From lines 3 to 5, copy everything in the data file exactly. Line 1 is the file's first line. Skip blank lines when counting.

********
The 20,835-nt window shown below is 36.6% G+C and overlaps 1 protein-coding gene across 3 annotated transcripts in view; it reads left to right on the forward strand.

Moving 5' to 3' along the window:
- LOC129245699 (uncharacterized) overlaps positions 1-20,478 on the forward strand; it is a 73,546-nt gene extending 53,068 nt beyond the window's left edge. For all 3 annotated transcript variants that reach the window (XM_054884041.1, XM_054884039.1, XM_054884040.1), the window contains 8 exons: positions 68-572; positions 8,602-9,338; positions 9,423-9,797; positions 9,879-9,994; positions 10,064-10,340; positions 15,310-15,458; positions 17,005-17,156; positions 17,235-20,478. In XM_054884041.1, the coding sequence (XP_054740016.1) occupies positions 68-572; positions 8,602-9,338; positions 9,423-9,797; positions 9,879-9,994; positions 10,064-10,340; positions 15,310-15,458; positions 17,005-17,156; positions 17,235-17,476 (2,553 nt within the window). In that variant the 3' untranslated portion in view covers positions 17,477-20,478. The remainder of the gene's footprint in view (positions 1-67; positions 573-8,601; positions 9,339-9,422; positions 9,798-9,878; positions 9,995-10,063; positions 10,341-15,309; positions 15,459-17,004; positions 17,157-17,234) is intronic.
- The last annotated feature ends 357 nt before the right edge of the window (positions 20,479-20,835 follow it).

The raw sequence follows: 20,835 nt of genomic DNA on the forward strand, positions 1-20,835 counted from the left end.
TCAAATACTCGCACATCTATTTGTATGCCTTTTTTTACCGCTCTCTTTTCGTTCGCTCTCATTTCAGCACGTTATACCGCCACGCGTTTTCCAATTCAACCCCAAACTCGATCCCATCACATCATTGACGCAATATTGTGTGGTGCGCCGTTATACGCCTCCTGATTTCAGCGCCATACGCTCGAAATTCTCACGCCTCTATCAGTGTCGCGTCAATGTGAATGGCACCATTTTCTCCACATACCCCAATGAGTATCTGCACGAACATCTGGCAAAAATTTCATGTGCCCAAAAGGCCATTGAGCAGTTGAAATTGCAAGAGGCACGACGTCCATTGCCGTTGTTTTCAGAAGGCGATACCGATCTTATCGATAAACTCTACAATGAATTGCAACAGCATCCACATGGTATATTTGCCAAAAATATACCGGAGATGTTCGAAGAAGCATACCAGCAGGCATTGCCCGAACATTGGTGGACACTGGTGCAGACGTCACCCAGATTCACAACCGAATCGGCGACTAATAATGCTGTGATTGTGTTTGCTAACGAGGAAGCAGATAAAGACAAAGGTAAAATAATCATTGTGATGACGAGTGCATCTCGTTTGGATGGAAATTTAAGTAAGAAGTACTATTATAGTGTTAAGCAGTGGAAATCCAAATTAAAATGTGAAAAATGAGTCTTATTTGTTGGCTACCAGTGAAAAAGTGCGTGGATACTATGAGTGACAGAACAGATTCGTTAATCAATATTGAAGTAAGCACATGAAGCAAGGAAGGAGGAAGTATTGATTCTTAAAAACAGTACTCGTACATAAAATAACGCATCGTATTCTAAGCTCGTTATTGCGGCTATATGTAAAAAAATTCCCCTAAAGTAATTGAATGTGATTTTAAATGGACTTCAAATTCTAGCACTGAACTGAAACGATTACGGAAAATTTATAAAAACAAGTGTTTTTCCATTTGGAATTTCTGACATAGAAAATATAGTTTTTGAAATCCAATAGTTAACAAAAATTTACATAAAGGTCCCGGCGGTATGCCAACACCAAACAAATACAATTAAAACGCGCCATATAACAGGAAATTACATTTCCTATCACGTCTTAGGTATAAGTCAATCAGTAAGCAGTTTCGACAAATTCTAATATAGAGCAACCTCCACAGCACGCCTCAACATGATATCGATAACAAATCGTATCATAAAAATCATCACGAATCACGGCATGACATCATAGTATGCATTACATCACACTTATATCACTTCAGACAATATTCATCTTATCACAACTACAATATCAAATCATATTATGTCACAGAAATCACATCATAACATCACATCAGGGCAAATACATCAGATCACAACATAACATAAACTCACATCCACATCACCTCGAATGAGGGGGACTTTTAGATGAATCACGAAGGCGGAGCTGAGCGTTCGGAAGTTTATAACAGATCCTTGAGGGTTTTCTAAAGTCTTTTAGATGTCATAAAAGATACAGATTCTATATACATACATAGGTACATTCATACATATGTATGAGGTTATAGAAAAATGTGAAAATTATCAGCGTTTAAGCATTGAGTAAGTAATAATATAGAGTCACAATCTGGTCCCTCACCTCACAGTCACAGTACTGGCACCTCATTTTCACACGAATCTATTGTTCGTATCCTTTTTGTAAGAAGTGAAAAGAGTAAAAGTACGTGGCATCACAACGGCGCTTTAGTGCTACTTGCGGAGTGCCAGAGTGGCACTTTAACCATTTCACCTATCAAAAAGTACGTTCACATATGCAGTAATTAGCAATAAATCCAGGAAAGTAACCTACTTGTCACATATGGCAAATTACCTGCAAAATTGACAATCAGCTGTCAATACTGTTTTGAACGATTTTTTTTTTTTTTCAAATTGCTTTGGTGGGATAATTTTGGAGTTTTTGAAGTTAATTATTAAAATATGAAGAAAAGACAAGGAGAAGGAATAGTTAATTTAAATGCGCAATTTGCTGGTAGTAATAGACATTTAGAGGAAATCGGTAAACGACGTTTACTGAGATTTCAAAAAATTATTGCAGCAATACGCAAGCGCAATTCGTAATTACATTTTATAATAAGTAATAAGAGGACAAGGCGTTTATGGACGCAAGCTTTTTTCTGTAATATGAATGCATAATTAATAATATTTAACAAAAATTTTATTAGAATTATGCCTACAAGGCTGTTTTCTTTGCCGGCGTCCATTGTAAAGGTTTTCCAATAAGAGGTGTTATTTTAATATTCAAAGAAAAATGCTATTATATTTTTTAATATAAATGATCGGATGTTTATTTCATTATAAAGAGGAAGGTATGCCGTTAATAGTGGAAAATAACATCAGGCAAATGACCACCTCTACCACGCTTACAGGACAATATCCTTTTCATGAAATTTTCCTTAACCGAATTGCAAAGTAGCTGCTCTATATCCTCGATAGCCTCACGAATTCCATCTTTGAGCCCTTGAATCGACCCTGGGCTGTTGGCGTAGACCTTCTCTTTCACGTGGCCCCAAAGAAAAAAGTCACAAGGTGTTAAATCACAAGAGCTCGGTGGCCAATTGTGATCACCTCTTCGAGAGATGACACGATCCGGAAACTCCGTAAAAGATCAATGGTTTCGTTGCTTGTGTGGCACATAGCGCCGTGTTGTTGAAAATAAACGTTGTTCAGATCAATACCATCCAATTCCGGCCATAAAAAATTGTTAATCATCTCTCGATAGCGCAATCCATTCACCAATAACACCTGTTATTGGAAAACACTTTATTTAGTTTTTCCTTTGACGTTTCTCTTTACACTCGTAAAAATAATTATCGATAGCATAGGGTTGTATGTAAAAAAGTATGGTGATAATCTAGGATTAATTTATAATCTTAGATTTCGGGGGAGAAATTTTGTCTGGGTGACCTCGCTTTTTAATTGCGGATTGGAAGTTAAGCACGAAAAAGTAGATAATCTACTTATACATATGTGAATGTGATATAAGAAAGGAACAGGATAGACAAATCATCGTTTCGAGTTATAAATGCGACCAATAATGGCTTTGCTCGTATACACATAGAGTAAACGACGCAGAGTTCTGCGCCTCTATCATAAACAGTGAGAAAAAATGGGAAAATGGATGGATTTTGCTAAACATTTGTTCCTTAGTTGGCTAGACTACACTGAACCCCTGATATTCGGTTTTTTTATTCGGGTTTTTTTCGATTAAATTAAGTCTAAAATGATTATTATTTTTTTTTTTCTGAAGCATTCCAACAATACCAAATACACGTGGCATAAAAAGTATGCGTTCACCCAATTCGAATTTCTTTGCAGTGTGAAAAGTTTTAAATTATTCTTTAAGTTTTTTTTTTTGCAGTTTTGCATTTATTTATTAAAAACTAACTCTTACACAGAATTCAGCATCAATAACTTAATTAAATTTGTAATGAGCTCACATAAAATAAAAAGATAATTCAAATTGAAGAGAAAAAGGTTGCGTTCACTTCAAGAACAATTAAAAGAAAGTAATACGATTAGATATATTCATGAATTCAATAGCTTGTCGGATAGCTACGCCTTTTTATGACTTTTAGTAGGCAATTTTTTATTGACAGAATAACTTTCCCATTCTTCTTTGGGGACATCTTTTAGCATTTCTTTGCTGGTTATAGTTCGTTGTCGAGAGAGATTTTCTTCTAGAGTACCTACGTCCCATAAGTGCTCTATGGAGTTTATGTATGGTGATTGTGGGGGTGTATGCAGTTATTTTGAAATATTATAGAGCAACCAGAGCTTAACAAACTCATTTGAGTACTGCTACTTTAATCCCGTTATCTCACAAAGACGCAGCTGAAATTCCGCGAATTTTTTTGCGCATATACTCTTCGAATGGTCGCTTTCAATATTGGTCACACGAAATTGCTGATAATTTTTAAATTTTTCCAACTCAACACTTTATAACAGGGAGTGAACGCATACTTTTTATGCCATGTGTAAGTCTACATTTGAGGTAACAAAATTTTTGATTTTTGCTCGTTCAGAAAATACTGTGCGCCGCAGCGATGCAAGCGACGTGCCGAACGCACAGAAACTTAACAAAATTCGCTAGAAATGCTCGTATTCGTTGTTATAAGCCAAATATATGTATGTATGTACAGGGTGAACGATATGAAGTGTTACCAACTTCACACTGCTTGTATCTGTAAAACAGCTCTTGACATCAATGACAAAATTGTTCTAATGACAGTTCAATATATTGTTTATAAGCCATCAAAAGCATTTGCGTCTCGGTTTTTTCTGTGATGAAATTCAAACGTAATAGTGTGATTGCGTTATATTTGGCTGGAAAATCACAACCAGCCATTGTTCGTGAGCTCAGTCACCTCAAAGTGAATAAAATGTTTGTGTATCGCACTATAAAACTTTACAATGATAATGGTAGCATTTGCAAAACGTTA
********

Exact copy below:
- LOC129245699 (uncharacterized) overlaps positions 1-20,478 on the forward strand; it is a 73,546-nt gene extending 53,068 nt beyond the window's left edge. For all 3 annotated transcript variants that reach the window (XM_054884041.1, XM_054884039.1, XM_054884040.1), the window contains 8 exons: positions 68-572; positions 8,602-9,338; positions 9,423-9,797; positions 9,879-9,994; positions 10,064-10,340; positions 15,310-15,458; positions 17,005-17,156; positions 17,235-20,478. In XM_054884041.1, the coding sequence (XP_054740016.1) occupies positions 68-572; positions 8,602-9,338; positions 9,423-9,797; positions 9,879-9,994; positions 10,064-10,340; positions 15,310-15,458; positions 17,005-17,156; positions 17,235-17,476 (2,553 nt within the window). In that variant the 3' untranslated portion in view covers positions 17,477-20,478. The remainder of the gene's footprint in view (positions 1-67; positions 573-8,601; positions 9,339-9,422; positions 9,798-9,878; positions 9,995-10,063; positions 10,341-15,309; positions 15,459-17,004; positions 17,157-17,234) is intronic.
- The last annotated feature ends 357 nt before the right edge of the window (positions 20,479-20,835 follow it).

The raw sequence follows: 20,835 nt of genomic DNA on the forward strand, positions 1-20,835 counted from the left end.